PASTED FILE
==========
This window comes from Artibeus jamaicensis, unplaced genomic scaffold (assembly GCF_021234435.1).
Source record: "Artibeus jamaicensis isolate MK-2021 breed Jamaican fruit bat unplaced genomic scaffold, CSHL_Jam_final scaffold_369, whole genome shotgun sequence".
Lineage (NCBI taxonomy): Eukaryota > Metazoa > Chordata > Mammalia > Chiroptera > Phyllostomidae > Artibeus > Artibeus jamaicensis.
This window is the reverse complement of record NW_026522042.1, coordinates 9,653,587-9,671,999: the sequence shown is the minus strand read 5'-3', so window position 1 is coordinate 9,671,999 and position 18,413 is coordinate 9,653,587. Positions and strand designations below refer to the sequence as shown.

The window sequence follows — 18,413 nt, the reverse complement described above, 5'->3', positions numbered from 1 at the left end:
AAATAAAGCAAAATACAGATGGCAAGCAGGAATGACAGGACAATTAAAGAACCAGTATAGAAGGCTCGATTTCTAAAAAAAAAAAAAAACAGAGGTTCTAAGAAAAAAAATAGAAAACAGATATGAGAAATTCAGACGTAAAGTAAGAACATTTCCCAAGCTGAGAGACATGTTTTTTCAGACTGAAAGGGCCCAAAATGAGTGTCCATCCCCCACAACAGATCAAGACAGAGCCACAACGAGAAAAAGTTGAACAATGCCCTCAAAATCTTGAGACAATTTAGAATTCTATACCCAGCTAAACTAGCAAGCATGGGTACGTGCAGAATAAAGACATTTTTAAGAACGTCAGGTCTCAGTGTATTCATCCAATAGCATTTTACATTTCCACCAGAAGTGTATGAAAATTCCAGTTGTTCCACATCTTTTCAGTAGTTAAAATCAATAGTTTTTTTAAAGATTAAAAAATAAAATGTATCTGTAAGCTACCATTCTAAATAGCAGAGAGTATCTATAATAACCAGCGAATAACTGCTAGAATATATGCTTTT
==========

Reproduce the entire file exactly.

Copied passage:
This window comes from Artibeus jamaicensis, unplaced genomic scaffold (assembly GCF_021234435.1).
Source record: "Artibeus jamaicensis isolate MK-2021 breed Jamaican fruit bat unplaced genomic scaffold, CSHL_Jam_final scaffold_369, whole genome shotgun sequence".
Lineage (NCBI taxonomy): Eukaryota > Metazoa > Chordata > Mammalia > Chiroptera > Phyllostomidae > Artibeus > Artibeus jamaicensis.
This window is the reverse complement of record NW_026522042.1, coordinates 9,653,587-9,671,999: the sequence shown is the minus strand read 5'-3', so window position 1 is coordinate 9,671,999 and position 18,413 is coordinate 9,653,587. Positions and strand designations below refer to the sequence as shown.

The window sequence follows — 18,413 nt, the reverse complement described above, 5'->3', positions numbered from 1 at the left end:
AAATAAAGCAAAATACAGATGGCAAGCAGGAATGACAGGACAATTAAAGAACCAGTATAGAAGGCTCGATTTCTAAAAAAAAAAAAAAACAGAGGTTCTAAGAAAAAAAATAGAAAACAGATATGAGAAATTCAGACGTAAAGTAAGAACATTTCCCAAGCTGAGAGACATGTTTTTTCAGACTGAAAGGGCCCAAAATGAGTGTCCATCCCCCACAACAGATCAAGACAGAGCCACAACGAGAAAAAGTTGAACAATGCCCTCAAAATCTTGAGACAATTTAGAATTCTATACCCAGCTAAACTAGCAAGCATGGGTACGTGCAGAATAAAGACATTTTTAAGAACGTCAGGTCTCAGTGTATTCATCCAATAGCATTTTACATTTCCACCAGAAGTGTATGAAAATTCCAGTTGTTCCACATCTTTTCAGTAGTTAAAATCAATAGTTTTTTTAAAGATTAAAAAATAAAATGTATCTGTAAGCTACCATTCTAAATAGCAGAGAGTATCTATAATAACCAGCGAATAACTGCTAGAATATATGCTTTT